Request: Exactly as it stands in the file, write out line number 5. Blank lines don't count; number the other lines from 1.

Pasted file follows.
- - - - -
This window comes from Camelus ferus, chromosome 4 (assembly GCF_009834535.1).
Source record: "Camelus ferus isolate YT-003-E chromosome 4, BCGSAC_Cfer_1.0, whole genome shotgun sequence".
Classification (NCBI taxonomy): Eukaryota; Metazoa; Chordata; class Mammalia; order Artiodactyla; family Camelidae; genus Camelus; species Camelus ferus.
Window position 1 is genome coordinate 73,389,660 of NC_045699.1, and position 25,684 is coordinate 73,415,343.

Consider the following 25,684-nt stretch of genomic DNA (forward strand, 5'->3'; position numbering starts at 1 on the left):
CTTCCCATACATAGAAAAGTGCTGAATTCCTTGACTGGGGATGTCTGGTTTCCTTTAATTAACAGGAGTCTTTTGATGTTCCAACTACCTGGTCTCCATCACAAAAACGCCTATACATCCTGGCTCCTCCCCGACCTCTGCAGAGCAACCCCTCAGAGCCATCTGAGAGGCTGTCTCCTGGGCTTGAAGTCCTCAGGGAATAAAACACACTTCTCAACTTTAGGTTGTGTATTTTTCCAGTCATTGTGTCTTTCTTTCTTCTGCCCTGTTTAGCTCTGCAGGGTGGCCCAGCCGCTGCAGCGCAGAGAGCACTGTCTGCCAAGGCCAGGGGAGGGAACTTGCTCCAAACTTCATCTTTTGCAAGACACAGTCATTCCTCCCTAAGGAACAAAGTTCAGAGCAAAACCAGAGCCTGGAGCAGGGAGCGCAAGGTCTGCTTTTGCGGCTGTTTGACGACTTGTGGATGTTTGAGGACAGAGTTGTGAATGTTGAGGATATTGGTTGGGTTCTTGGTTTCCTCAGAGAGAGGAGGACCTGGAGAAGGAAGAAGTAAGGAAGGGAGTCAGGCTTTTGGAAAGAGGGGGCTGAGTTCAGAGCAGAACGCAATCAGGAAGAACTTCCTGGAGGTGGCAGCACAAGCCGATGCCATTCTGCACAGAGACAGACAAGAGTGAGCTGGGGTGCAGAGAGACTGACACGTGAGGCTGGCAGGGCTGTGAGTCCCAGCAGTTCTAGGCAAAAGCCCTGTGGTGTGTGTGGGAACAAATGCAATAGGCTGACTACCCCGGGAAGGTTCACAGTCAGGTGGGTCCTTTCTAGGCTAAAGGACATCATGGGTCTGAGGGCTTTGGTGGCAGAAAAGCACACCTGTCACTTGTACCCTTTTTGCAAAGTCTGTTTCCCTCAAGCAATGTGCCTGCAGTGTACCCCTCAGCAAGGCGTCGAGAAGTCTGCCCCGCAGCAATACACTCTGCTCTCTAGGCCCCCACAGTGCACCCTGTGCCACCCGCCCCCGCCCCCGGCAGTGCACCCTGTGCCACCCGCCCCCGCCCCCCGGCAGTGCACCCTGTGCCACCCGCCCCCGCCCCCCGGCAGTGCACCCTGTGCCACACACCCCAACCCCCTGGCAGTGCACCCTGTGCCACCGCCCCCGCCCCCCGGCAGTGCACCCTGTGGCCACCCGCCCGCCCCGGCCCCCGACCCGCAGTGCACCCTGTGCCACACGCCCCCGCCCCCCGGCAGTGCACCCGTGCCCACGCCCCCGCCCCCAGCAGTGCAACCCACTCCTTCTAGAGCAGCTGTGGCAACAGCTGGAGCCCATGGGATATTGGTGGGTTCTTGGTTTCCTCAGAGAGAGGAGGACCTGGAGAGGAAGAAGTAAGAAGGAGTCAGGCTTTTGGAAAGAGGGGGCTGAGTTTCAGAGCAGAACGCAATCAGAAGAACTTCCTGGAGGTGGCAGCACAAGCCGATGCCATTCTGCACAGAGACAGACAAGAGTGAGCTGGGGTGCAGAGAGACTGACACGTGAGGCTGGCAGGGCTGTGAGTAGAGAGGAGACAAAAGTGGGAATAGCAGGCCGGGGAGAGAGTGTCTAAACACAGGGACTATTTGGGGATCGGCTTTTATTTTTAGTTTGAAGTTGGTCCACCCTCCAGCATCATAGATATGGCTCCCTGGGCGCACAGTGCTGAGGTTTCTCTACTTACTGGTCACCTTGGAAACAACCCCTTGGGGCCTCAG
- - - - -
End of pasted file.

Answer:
Consider the following 25,684-nt stretch of genomic DNA (forward strand, 5'->3'; position numbering starts at 1 on the left):